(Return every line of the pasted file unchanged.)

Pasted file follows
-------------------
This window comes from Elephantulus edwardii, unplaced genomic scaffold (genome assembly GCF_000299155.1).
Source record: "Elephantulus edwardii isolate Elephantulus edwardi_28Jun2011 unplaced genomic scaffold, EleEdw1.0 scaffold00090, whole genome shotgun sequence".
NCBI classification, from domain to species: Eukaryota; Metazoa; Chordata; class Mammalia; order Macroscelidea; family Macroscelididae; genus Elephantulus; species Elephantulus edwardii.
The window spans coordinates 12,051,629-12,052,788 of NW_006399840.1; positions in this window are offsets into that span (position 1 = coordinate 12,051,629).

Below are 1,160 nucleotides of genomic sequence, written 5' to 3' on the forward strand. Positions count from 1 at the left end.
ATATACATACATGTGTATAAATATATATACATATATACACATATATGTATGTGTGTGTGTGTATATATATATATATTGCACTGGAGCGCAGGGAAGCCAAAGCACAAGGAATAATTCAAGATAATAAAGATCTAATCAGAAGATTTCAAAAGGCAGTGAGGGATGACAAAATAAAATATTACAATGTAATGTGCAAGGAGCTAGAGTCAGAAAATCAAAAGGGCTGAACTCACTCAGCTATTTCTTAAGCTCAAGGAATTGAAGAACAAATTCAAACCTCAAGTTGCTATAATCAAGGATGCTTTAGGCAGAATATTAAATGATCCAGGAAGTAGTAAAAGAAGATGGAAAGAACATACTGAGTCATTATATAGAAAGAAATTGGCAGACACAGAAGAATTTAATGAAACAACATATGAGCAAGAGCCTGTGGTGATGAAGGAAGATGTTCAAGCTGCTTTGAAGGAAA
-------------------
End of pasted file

This window comes from Elephantulus edwardii, unplaced genomic scaffold (genome assembly GCF_000299155.1).
Source record: "Elephantulus edwardii isolate Elephantulus edwardi_28Jun2011 unplaced genomic scaffold, EleEdw1.0 scaffold00090, whole genome shotgun sequence".
NCBI classification, from domain to species: Eukaryota; Metazoa; Chordata; class Mammalia; order Macroscelidea; family Macroscelididae; genus Elephantulus; species Elephantulus edwardii.
The window spans coordinates 12,051,629-12,052,788 of NW_006399840.1; positions in this window are offsets into that span (position 1 = coordinate 12,051,629).

Below are 1,160 nucleotides of genomic sequence, written 5' to 3' on the forward strand. Positions count from 1 at the left end.
ATATACATACATGTGTATAAATATATATACATATATACACATATATGTATGTGTGTGTGTGTATATATATATATATTGCACTGGAGCGCAGGGAAGCCAAAGCACAAGGAATAATTCAAGATAATAAAGATCTAATCAGAAGATTTCAAAAGGCAGTGAGGGATGACAAAATAAAATATTACAATGTAATGTGCAAGGAGCTAGAGTCAGAAAATCAAAAGGGCTGAACTCACTCAGCTATTTCTTAAGCTCAAGGAATTGAAGAACAAATTCAAACCTCAAGTTGCTATAATCAAGGATGCTTTAGGCAGAATATTAAATGATCCAGGAAGTAGTAAAAGAAGATGGAAAGAACATACTGAGTCATTATATAGAAAGAAATTGGCAGACACAGAAGAATTTAATGAAACAACATATGAGCAAGAGCCTGTGGTGATGAAGGAAGATGTTCAAGCTGCTTTGAAGGAAA